Culture: The key to a quality result

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If you want to go fast, go alone; if you want to go far, go together. Great teams are built from great leadership. We asked a Dahlsens partner, Leading Teams – Australia’s most respected experts in the culture and leadership space – to provide practical advice on how to build a team that delivers to the standards you need to build your business.

Leadership – set the tone

As the director or manager of a business, it’s important to understand your role within the team. While many leaders in building companies first began their careers on the tools, the skills required to be an effective leader of a diverse building team are not the same as the technical skills required to build a building. Just as a child who goes to school for 13 years can’t walk into the role of teacher without years of training, there are new skills to be learnt to be successful in managing a team.

To keep it simple, leaders need to be role models for their teams. By definition, a leader is someone who is followed by others. The actions a leader takes will be replicated by their followers. If you want your team to show up on time, it is important that you set the tone, lead by example and be punctual yourself, every time. If you want your team to work cooperatively, you need to be committed to working cooperatively with your team. Take some time to consider your own work behaviours. What’s good for the boss probably translates as being acceptable for the team too.

Purpose – what are we trying to do?

Every member of your team needs to understand the purpose of your business, and what their role is to help fulfill that purpose. Your purpose might be to ‘build homes to the same workmanship standards we would build for ourselves’ or ‘give our clients an experience so good, they will want to do it all again’… or whatever it is that you are trying to achieve.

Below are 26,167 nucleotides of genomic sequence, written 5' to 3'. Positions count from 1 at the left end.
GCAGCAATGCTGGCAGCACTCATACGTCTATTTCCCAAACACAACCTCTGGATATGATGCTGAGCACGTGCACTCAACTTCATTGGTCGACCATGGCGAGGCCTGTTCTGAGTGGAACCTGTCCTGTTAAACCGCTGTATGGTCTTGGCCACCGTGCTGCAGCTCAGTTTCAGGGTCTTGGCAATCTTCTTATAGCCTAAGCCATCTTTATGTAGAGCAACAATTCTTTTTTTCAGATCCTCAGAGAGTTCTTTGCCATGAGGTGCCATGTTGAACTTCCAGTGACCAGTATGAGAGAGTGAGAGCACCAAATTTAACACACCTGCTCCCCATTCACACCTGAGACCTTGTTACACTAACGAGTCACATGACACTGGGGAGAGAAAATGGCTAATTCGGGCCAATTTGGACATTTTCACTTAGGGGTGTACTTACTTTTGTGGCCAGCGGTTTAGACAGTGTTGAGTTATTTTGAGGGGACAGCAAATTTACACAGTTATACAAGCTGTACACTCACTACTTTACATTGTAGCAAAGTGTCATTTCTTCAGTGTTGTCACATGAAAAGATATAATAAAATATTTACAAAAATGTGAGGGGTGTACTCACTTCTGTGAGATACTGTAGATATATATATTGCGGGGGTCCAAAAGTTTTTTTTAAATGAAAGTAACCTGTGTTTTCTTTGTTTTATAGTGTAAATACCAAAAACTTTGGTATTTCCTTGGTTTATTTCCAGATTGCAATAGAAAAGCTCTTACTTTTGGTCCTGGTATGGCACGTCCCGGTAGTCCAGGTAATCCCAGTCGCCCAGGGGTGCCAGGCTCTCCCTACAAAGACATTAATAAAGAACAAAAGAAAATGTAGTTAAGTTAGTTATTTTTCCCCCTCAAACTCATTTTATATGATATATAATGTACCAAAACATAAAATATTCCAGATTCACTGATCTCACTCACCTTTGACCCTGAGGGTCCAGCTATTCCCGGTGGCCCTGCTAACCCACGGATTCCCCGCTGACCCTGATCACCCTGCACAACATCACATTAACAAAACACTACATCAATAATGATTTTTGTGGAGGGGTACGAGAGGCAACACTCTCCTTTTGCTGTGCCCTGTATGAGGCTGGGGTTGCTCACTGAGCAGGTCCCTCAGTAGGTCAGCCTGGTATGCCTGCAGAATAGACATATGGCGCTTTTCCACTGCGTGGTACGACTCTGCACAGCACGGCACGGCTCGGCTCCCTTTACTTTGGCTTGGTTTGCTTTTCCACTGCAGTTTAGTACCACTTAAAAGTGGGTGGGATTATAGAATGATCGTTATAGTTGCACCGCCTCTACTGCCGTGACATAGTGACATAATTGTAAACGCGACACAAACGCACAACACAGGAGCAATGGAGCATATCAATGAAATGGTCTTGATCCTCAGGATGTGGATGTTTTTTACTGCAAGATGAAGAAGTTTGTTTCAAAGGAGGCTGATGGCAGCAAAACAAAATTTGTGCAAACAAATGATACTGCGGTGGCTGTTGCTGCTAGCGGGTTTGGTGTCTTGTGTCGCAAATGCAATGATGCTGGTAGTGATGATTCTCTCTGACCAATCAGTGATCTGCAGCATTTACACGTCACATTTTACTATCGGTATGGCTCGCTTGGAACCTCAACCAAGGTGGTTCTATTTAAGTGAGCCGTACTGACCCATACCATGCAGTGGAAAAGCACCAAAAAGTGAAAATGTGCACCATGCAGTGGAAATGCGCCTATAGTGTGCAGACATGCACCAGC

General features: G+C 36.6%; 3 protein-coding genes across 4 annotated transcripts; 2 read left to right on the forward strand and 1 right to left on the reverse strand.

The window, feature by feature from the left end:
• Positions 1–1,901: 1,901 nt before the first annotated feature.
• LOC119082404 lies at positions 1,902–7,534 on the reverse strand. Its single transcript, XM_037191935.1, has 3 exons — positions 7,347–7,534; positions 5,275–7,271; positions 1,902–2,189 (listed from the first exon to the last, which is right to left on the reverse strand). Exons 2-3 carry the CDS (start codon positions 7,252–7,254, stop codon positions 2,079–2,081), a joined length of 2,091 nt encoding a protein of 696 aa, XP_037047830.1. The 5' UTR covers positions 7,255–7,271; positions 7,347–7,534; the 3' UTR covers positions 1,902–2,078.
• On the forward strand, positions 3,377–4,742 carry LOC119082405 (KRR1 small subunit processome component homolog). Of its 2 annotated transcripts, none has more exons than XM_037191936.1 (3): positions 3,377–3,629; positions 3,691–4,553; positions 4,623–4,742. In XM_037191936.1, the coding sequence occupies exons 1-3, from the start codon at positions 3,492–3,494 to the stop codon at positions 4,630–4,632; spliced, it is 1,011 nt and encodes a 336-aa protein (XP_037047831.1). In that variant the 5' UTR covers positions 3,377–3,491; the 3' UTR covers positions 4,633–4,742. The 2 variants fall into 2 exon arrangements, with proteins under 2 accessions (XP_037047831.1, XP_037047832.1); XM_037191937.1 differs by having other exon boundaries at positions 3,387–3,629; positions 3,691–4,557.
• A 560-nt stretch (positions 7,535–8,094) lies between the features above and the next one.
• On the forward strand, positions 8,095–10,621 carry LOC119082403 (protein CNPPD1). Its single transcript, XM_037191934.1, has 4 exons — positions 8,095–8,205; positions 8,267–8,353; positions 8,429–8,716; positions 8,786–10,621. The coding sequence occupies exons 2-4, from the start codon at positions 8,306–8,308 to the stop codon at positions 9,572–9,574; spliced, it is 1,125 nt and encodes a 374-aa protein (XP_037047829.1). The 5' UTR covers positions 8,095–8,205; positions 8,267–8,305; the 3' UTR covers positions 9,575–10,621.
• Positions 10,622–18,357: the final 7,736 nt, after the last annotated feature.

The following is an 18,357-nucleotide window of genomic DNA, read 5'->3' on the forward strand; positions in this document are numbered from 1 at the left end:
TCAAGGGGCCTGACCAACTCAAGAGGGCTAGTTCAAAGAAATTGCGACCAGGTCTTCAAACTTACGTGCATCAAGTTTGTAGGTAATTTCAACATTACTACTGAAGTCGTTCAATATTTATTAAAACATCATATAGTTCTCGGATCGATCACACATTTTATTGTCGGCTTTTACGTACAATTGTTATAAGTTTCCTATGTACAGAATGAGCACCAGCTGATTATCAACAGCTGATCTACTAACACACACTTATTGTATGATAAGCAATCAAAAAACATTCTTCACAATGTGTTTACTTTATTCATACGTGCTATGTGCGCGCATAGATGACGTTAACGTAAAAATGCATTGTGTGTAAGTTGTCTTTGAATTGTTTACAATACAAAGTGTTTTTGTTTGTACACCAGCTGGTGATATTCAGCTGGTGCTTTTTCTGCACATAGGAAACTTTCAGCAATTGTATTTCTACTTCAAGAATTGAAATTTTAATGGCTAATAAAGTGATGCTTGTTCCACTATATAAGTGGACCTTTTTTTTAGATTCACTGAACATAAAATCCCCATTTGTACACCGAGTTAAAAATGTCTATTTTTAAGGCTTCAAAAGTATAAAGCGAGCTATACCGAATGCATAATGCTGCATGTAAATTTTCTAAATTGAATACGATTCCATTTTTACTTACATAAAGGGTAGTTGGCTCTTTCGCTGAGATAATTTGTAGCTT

You should aim to ensure that every team member understands how they help deliver on the purpose so that when they are asked by others ‘What do you do at work?’, their first response is ‘I coordinate the construction of our clients’ homes as though they are homes I will move into’, or ‘I am the main contact for the client during the build and give them such a good experience, they will want to do it all again with us’, rather than a statement like ‘I work as the site supervisor’ or ‘I talk to the clients’.

This connection to your purpose, if clear and aspirational, will drive your team to look beyond their day-to-day tasks and help them understand they are part of something larger. Consider the difference between these two requests to your office person:

  1. I need you to turn up each day, answer the phones and do whatever is thrown at you.
  2. Your role is the go-to contact with our clients. I’ll make sure you’ll be kept in the loop by the team, at every stage, so you are able to be proactive in keeping the clients well-informed and happy throughout their build. Your role is key to our clients having the type of experience that makes them return to build with us again.

Relationships – the key to a culture that works